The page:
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Tesla Sells 75% of its Bitcoin

Following the release of its second-quarter car shipment data, Tesla has now released its complete Q2 2022 financial report (pdf), which indicates that it is coping with inflation, the general economic slump, as well as a decline in the price of Bitcoin and other cryptocurrencies. Tesla executives explain in a letter to investors that the firm has sold $75% of its Bitcoin holdings, bringing its cash on hand to $936 million.

Tesla declared it would take Bitcoin as payment last year and invested $1.5 billion in the cryptocurrency. Late in March, Tesla began taking Bitcoin; yet, just 49 days later, in May, it quickly changed its mind.

The value of Tesla’s remaining “digital assets,” which it had previously projected to be worth roughly $1.2 billion, is now $218 million, according to the company’s most recent report. Elon Musk, CEO of Tesla, declared in July of last year, “I might pump, but I don’t dump… I firmly reject the idea of raising the price before selling something or doing anything similar. I want Bitcoin to be successful.

Musk commented on the cryptocurrency selloff on an investor call, stating that it “should not be viewed as some judgement on Bitcoin.” The reason Tesla sold its Bitcoin, according to him, was that it was “concerned about overall liquidity of the firm given COVID shutdowns in China.” In essence, Tesla required the funds. Musk declared, “We have not sold any of our Dogecoin,” later referring to cryptocurrencies as “a sideshow to the spectacle.”

The corporation reports that it produced $2.26 billion in profit this quarter in its industry of producing solar items and electric automobiles, where new rivals appear to be revealed every day. This is a roughly 31 percent decline from the previous quarter’s $3.3 billion in profits. The corporation recorded $16.9 billion in sales for the quarter, which is lower than the $18.7 billion it reported for the first quarter.

The business is still doing better than it did in Q2 2021, when it made $1.1 billion on $11.9 billion in revenue, in terms of profitability. In addition to “reduced stock-based compensation expenditure,” “more vehicle deliveries compared to previous year,” and an increased average selling price, the business lists numerous other contributing reasons. It has been a whole quarter since Tesla increased the pricing of all of its vehicles by as much as 10%, and it did it again in June for some models. The corporation has deviated from its pattern of making more money per car each quarter despite the price rises. Its gross auto margin for the first quarter was 32.9 percent. It was 27.9 percent in this quarter.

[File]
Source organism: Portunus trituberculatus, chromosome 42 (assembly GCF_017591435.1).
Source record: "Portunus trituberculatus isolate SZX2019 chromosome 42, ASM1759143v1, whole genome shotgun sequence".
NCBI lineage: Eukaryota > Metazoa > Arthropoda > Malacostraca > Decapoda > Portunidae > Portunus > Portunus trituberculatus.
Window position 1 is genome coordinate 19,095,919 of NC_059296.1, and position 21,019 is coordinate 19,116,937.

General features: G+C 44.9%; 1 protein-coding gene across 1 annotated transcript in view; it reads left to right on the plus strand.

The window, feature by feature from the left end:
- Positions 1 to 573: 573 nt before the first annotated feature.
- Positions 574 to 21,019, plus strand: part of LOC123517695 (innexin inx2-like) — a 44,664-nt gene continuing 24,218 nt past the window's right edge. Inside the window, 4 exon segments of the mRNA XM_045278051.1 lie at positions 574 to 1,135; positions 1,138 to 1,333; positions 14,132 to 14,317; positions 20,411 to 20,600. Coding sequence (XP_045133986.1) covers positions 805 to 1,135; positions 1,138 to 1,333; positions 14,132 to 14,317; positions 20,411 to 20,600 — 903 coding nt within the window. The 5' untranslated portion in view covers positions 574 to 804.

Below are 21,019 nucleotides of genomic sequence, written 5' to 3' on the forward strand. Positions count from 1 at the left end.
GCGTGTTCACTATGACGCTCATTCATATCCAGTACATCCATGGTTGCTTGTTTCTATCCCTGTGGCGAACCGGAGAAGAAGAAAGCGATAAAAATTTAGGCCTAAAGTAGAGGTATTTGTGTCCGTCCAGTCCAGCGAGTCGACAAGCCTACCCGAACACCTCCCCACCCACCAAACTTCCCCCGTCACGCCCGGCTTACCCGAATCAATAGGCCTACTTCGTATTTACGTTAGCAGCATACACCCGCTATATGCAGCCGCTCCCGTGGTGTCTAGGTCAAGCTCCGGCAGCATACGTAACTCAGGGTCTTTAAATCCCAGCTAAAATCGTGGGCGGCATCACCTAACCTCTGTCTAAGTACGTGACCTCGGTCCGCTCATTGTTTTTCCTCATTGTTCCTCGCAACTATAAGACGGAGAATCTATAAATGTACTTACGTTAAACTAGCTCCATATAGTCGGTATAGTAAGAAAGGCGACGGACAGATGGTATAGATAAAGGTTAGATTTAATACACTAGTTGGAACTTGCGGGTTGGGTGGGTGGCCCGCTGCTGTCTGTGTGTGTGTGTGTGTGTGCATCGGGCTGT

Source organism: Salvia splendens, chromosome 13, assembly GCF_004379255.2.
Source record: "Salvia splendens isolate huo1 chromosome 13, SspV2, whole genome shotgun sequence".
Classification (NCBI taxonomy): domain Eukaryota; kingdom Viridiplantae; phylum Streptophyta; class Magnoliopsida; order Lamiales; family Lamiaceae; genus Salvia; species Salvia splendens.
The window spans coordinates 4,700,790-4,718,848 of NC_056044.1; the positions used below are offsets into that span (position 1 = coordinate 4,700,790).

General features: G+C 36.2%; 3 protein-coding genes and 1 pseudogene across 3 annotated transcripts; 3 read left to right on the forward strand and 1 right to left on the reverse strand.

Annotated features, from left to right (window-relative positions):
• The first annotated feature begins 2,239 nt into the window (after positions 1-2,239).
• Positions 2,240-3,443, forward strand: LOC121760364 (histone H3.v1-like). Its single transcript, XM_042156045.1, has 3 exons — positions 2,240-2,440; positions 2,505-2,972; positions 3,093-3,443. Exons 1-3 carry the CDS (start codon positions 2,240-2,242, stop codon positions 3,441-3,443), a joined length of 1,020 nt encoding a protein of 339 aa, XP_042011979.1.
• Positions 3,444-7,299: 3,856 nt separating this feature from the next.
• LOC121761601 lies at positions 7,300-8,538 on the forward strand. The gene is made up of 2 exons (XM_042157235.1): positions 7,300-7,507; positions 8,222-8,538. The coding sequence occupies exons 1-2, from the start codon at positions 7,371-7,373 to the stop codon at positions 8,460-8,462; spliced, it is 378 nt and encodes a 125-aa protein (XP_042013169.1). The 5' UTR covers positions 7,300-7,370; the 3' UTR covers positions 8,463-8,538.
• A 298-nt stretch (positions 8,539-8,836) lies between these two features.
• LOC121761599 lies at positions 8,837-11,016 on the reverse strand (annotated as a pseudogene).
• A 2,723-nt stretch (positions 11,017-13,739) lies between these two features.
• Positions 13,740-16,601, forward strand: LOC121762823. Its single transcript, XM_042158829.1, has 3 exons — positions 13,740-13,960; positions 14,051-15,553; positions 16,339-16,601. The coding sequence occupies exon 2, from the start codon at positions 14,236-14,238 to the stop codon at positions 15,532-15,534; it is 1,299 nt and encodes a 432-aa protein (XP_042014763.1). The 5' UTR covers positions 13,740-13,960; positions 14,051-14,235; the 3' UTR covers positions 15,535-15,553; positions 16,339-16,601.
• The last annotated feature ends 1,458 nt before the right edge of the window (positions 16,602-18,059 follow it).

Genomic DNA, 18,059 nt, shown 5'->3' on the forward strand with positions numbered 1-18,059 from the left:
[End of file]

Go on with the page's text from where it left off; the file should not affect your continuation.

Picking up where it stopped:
Tesla said earlier this month that its deliveries had decreased by about 18% from Q1 levels. Additionally, it manufactured around 15% fewer automobiles this quarter than previous. While experiencing “restricted production and shutdowns in Shanghai for the bulk of the quarter,” Tesla claims in its financial report that it was nevertheless able to scale up production at its new plants in Berlin and Austin, Texas.

The carmaker also lists greater fixed costs per vehicle as a result of the Shanghai plant closures, increased pricing for everything from raw materials to logistics, and of course the aforementioned “Bitcoin impairment.”

The company’s income from selling regulatory credits to other manufacturers fell by nearly 50% from the previous quarter. It earned $679 million in Q1 from the credits, but just $344 million in Q2. The credits support other businesses who don’t produce enough “clean” cars to fulfill US and EU safety regulations.

It’s been a challenging quarter for Tesla’s culture. Elon Musk, the company’s CEO, sold shares worth billions of dollars in late April to help finance the purchase of Twitter. The transaction has been a complete fiasco, and it is now heading to Delaware’s Court of Chancery after Elon sought to end it. When announcing the hiring restrictions and layoffs at the firm, Musk allegedly said, “I have an extremely awful feeling about the economy.” The autopilot team was impacted by the layoffs, and Tesla has been charged with breaking labor laws for allegedly firing over 500 Gigafactory employees. Additionally, the business lost its AI director earlier this month.

However, not all of it has been negative. According to a report from Uber in June, the relationship between Tesla and Hertz, through which licensed rideshare drivers may hire the EVs to transport customers, appears to be succeeding. According to a fact sheet provided by the White House, 2022 will appear to be the year when non-Tesla EVs gain access to the Supercharger network in the US.

Joe Wallace
Joe Wallace
Joe Wallace is a reporter with over two decades of experience, writing about the latest and greatest technology news. With the most experience on TheOptic team, Joe strives to help highlight the most exciting developments in the technology world, as well as bring you the latest updates on new and developing technologies from around the world.
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